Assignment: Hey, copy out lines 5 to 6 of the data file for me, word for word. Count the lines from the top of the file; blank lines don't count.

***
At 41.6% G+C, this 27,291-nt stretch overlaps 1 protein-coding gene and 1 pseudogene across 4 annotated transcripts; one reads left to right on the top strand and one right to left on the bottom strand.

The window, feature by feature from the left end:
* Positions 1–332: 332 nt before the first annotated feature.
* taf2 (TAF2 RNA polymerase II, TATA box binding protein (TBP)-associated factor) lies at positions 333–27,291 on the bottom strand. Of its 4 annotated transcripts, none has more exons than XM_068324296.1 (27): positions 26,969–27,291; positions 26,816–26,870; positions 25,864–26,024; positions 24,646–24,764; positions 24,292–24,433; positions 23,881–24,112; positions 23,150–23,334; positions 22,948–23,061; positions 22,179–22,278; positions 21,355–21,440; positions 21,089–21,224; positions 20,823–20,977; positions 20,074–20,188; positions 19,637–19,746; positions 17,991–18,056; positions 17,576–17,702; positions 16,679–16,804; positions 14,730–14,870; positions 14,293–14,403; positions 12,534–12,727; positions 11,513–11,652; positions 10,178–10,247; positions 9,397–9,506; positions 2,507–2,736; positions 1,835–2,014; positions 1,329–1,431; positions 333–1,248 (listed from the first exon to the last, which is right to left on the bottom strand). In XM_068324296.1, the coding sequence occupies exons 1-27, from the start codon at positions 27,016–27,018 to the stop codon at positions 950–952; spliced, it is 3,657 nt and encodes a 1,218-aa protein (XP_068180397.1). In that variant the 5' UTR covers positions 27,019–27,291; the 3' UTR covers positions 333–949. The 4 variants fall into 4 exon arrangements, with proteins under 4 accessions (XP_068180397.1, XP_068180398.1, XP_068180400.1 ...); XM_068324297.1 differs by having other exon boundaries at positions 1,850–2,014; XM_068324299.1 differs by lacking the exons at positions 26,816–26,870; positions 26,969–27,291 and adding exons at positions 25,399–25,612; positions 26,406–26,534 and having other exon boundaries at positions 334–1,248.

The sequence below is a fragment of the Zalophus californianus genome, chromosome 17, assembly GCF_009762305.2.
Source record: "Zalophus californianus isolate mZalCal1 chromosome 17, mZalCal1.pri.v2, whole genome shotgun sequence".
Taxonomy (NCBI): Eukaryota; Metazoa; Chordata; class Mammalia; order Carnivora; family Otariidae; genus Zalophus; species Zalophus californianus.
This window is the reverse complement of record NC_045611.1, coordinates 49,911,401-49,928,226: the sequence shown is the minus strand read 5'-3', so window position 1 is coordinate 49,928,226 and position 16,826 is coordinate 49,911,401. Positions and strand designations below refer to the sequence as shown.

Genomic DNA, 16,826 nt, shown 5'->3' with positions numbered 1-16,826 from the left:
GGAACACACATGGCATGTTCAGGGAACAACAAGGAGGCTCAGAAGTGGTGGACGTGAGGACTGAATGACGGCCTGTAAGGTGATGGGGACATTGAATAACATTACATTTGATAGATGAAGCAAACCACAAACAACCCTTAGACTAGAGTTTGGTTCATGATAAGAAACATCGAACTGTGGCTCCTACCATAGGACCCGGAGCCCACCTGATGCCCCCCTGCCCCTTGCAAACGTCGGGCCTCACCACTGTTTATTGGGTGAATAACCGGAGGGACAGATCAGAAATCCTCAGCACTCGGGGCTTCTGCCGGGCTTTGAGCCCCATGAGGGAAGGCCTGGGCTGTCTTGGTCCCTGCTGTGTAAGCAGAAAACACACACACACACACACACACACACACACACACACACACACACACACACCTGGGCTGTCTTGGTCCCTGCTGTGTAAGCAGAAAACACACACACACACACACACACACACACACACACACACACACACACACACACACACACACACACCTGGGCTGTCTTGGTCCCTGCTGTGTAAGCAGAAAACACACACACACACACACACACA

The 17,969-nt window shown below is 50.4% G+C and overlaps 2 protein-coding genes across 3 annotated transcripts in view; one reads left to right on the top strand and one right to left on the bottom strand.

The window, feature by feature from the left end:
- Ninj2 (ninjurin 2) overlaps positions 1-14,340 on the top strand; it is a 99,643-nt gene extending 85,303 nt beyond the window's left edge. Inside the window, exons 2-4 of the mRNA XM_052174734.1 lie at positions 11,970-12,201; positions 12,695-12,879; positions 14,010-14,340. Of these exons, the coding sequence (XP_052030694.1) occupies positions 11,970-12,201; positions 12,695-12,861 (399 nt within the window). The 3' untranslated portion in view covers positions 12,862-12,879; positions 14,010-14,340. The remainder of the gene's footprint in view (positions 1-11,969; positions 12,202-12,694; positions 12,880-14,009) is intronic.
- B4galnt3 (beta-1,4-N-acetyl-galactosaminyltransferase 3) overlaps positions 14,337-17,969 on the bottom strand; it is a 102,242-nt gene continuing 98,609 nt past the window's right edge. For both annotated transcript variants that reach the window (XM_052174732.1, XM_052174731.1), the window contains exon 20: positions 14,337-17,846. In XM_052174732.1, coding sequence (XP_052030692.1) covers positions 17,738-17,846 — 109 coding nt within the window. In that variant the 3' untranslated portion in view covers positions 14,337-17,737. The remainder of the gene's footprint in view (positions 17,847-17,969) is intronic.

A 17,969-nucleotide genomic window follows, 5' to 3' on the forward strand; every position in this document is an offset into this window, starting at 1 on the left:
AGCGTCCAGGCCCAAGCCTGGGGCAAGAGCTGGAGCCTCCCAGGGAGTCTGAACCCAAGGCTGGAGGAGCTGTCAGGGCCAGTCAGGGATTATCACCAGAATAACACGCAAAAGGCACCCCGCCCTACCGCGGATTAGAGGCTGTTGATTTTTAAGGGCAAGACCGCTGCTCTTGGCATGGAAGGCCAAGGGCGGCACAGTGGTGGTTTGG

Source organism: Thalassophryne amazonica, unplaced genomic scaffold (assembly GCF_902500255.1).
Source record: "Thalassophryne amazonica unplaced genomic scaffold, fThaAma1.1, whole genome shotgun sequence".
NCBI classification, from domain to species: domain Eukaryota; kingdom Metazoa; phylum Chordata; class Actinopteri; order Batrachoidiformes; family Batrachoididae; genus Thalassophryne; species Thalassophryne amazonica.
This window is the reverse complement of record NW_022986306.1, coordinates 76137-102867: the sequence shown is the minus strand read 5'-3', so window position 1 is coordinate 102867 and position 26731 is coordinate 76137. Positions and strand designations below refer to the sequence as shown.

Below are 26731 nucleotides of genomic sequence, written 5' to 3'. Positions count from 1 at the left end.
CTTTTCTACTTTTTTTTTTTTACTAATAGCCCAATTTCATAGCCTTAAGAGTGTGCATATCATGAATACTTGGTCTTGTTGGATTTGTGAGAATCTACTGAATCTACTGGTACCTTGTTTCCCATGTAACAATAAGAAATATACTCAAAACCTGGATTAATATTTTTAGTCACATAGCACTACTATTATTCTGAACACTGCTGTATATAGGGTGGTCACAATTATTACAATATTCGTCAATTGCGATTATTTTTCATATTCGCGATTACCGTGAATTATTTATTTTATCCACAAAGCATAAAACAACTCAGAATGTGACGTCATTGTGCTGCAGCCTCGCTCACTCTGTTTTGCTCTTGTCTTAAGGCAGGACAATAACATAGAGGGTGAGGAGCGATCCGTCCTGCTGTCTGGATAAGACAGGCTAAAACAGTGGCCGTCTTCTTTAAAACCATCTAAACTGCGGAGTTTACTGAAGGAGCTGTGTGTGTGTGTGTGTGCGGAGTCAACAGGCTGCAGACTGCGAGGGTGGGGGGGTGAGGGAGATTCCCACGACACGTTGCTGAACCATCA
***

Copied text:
The sequence below is a fragment of the Zalophus californianus genome, chromosome 17, assembly GCF_009762305.2.
Source record: "Zalophus californianus isolate mZalCal1 chromosome 17, mZalCal1.pri.v2, whole genome shotgun sequence".